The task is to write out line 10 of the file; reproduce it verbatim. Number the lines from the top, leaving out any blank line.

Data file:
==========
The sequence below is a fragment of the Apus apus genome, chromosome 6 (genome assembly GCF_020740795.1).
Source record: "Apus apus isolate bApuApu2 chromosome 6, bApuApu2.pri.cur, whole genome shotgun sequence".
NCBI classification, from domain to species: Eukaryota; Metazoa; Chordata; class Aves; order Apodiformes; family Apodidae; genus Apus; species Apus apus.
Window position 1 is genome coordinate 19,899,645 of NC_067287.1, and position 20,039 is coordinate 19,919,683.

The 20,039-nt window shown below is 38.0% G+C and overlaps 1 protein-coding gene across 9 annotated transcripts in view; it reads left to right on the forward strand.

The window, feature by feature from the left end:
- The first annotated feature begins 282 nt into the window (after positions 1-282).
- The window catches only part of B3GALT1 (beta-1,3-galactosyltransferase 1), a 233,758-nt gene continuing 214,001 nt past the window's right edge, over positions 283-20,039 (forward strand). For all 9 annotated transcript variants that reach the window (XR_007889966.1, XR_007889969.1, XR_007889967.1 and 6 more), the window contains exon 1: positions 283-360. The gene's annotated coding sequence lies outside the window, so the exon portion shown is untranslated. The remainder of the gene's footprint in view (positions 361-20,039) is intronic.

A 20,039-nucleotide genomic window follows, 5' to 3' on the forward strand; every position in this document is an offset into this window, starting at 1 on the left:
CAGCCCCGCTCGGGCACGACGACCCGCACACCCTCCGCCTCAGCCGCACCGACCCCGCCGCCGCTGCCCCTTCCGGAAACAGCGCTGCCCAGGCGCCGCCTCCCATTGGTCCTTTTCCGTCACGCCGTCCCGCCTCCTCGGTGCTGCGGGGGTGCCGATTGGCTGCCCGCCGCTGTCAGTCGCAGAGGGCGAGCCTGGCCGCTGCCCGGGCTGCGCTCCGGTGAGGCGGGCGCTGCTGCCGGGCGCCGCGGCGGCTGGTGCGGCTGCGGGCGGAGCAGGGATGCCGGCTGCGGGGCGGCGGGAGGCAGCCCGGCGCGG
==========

CAGCCCCGCTCGGGCACGACGACCCGCACACCCTCCGCCTCAGCCGCACCGACCCCGCCGCCGCTGCCCCTTCCGGAAACAGCGCTGCCCAGGCGCCGCCTCCCATTGGTCCTTTTCCGTCACGCCGTCCCGCCTCCTCGGTGCTGCGGGGGTGCCGATTGGCTGCCCGCCGCTGTCAGTCGCAGAGGGCGAGCCTGGCCGCTGCCCGGGCTGCGCTCCGGTGAGGCGGGCGCTGCTGCCGGGCGCCGCGGCGGCTGGTGCGGCTGCGGGCGGAGCAGGGATGCCGGCTGCGGGGCGGCGGGAGGCAGCCCGGCGCGG